I am looking to power a circuit using a 5.5V, 5F supercapacitor. I want to charge it to approx. 5V but I don't want it to discharge into my circuit until it has charged to 5V. I can do this by simply using a switch or disconnecting/connecting the appropriate wires of the switch, but I want to control this automatically. Is there any way to do this? Thank you for your help!

Edit 12/8/18: I built the following circuit, kindly suggested by user Transistor. For my SCR, I am using a NTE5402 and for the Zener diode I am using a 4.7V 1N4732A. The resister is 1k ohm and the circuit is a simple buck booster (Adafruit Powerboost 1000) connected to an Arduino.

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This is an incomplete answer and may not be suitable for one or many reasons but it is simple and give you some ideas.


simulate this circuit – Schematic created using CircuitLab

Figure 1. SCR (thyristor) latching switch.

How it works:

  • SCR1 is normally off.
  • As the voltage on C1 rises above about 4.7 V Zener diode, D1, begins to conduct in reverse-breakdown.
  • When the voltage across R1 gets high enough (about 0.7 V) the SCR will trigger and turn on. "Circuit" will now be powered. SCRs, once triggered, remain on until the current through them falls below the holding current (mA).
  • When C1 is discharged sufficiently the SCR will turn off and the process can begin again.
  • The OFF switch allows you to interrupt the circuit to reset it early, if required.

Someone else may be able to correct the values for D1 and R1. It's bedtime for me.

  • \$\begingroup\$ Can you please give me some pointers on how to select an appropriate SCR and Zener diode? A lot of the SCRs I've seen were rated at 40V - is that the voltage at which the SCR would be "triggered" to switch the circuit on? \$\endgroup\$ – alpha26 Dec 4 '18 at 22:48
  • \$\begingroup\$ No, that would be the maximum reverse voltage the SCR could take. I suggest you find a good SCR tutorial - it doesn't have to be complicated, study it, select an SCR, read the datasheet - there will be a load of new terminology and then ask another question adding in a reference to this one. (If you paste a question URL into your question it will display the question title. You can also include the URL of my schematic into your new question for reference. \$\endgroup\$ – Transistor Dec 4 '18 at 22:52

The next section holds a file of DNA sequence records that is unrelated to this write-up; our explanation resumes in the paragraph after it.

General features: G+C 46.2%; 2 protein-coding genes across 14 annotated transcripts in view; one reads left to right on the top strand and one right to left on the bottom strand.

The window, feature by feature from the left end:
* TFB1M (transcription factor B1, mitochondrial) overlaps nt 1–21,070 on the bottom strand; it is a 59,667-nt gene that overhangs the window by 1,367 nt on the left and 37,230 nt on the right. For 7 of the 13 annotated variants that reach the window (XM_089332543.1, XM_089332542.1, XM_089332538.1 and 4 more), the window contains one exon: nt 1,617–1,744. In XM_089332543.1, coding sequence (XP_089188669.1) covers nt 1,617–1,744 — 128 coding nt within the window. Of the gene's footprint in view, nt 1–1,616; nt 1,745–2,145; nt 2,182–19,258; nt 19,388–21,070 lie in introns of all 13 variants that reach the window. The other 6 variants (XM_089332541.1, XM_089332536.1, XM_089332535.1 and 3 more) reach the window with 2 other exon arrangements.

• \$\begingroup\$ I want to double-check my understanding please: So the capacitor would charge until it gets to the reverse-breakdown voltage of D1, in this case 4.7V. Up until this point, it can't connect to the circuit because the switch is open. When it does this, the current passing through D1 triggers the SCR, which then allows the circuit to get powered. Is the reason for R1 to make a current that is "acceptable" for the SCR to trigger without overloading it? And when the circuit is turned on, would any current flow through the Zener diode pathway, or is this pathway "turned off" by the SCR? \$\endgroup\$ – alpha26 Dec 4 '18 at 23:39
  • \$\begingroup\$ Your understanding is pretty good. R1 pulls down the gate to prevent false triggering. When it turns on the voltage from the capacitor will fall a little due to its (small) internal resistance so the Zener current will reduce to zero very quickly. \$\endgroup\$ – Transistor Dec 5 '18 at 7:11
  • \$\begingroup\$ I built this circuit and did some testing. The capacitor doesn't begin to discharge until it gets above approx. 4.7V or so, but then once it begins discharging and the voltage decreases again, it seems to stop discharging when it gets to the same ~4.7V. Could this be because of the Zener diode? Is there a way to make it "bypass" the diode when it's in the discharge phase? \$\endgroup\$ – alpha26 Dec 8 '18 at 3:16

The logic design in simple specs might be ;

  • If Vc > 5V turn on switch
  • If Vc < ?V turn off switch or if load current drops below ? mA , same turn off switch
  • Switch resistance < __ milliohms
    • or define load = __ ohms + __ uF and max voltage drop = __ Volts on switch at __ Amps max

One simple solution is a comparator with hysteresis that has an RdsOn and hysteresis that satisfies all the above specs.

If that is acceptable, then fill in the blank specs, then search ... how to design two thresholds in a comparator with hysteresis. a.k.a. Schmitt trigger and how to choose an NFET or PFET with RdsOn with "logic level drive"

Another might be an SCR with Vc scaled down to the trigger voltage if the holding current threshold voltage is acceptable but these have a bigger voltage drop than a HEXFET

  • \$\begingroup\$ I've got a lot of googling to do on that one! My knowledge of electronics can best be described as slightly better than n00b but not by much. \$\endgroup\$ – alpha26 Dec 3 '18 at 23:17
  • \$\begingroup\$ Hi Tony, so I learned more about MOSFETs and it seems that this may work. I tried the SCR circuit above but the voltage drop was more than I was comfortable with. If I use a NFET, would I have to keep the gate voltage higher than the threshold? Or could I make it so that the MOSFET stays on once the gate voltage goes past the threshold? \$\endgroup\$ – alpha26 Dec 20 '18 at 1:43
  • \$\begingroup\$ No, You need a boost voltage for high side NFET like those used with Half Bridges with low side PWM to drive a diode to the boost cap. So just use a PFET. Voltage references are low current. ...The MAX6035 typically draws only 73µA of supply current and can source 10mA or sink 2mA of load current \$\endgroup\$ – Sunnyskyguy EE75 Dec 20 '18 at 1:51
  • \$\begingroup\$ Fill in the blanks above and add how your charger connects and disconnects, CC or CV etc until then good luck \$\endgroup\$ – Sunnyskyguy EE75 Dec 20 '18 at 2:07

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